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LECTIO DIVINA

We monks of Assumption Abbey (and our oblates) practice a prayerful use of

Scripture called Lectio Divina (Sacred Reading). In a fast paced, sound bite world, it

requires real discipline, a concerted effort, to slow down. It is said that “familiarity

breeds contempt” and this can be true even in our relationship to the Holy

Scriptures. We grow familiar with them to the extent that they may fail to fascinate

us, jar us, shake us up, as they might a first-time reader. Thus we must slow down.

We must read them again, as if for the first time. We must set aside our assumed

competence and read again. The ancients crafted a practice described in four

steps, which might be rendered in English as Reading, Pondering, Praying and

Contemplating. Any person may discover fresh love for the Scriptures with this

method called Lectio Divina. Open your Bible to any page of the Gospels, and let

us try the steps of Lectio Divina, Sacred Reading.

Reading (Latin, lectio): Read a paragraph or two, slowly. Read it again. Read it a

third time. You might read from a less familiar translation, even a non-English

translation if you are multi-lingual. Take time to let the words soak in. See the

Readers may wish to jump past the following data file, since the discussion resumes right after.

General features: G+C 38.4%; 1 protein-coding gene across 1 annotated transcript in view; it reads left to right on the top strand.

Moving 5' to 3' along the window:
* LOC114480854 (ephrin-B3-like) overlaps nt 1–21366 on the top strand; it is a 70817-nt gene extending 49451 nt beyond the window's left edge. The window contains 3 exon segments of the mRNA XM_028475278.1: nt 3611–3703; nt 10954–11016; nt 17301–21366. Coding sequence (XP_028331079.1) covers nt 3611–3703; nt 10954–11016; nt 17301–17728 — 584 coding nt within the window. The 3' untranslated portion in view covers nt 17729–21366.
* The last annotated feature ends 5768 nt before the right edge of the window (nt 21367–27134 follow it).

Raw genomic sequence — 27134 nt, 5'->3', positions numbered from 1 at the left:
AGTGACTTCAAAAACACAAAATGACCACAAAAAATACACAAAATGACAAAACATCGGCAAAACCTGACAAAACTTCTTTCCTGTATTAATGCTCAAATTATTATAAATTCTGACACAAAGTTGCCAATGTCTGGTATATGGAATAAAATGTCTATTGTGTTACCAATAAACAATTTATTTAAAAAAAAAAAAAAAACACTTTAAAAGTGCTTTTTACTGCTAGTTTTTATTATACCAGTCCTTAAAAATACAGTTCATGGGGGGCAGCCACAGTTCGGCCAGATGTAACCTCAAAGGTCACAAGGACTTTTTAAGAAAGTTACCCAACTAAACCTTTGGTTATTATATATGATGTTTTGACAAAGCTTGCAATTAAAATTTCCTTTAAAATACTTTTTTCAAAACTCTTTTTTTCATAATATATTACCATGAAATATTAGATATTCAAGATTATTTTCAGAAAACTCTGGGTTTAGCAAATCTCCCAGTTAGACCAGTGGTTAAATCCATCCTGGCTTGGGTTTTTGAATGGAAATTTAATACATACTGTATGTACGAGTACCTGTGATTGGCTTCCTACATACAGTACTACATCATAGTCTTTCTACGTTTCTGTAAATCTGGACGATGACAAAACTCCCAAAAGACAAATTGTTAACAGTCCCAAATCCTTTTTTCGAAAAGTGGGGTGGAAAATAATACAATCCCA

people, their garb, their actions. Ask God to open your eyes to this bit of Scripture

in new ways. What does the text say?

Pondering (Latin, meditatio): Close your eyes and ponder what you just saw and

heard. Do you sympathize with any particular character? Have you been in their

shoes? Do you have faith (or doubts) as they do? How do you encounter Jesus in

the text? Is he reassuring you? Chiding you? What does the text say to you?

Praying (Latin, oratio): Respond to Jesus in prayer. Let yourself be moved to

greater faith, to greater trust, greater detachment. Is your habitual form of prayer

weighted on the side of petitioning? Perhaps this praying with Scripture, called

Lectio Divina, may help you balance your petitioning prayers with prayers of

repentance, of gratitude, of praise.

What do you say to God?

[At this point it should be noted the steps of Lectio Divina are not strictly linear.

One need not always spend the first couple of minutes Reading, the next minutes

Pondering, then some minutes Praying. The steps have a logical order. They are a

good guide. But the Spirit blows where it wills.]

Contemplating (Latin, contemplatio): According to centuries-old monastic

tradition, humans practice the first three steps (above) with the help of God’s

grace. This fourth step, say the spiritual masters, occurs as God quite takes over.

This step, as the culmination of Lectio Divina, is beyond us, but may be given as

gift by God, when God so moves. The most we can do is be well disposed to let

God so move. This kind of contemplation is termed “infused contemplation,” to

distinguish it from the kind of meditating we did in step two above. We should not

get the impression, however, that such contemplation need be rare, a grace

experienced by only a few. Have you ever seen a dawn or dusk beautiful beyond

words? What did you do? You gave it time, steeped in it, soaked it in. Be open to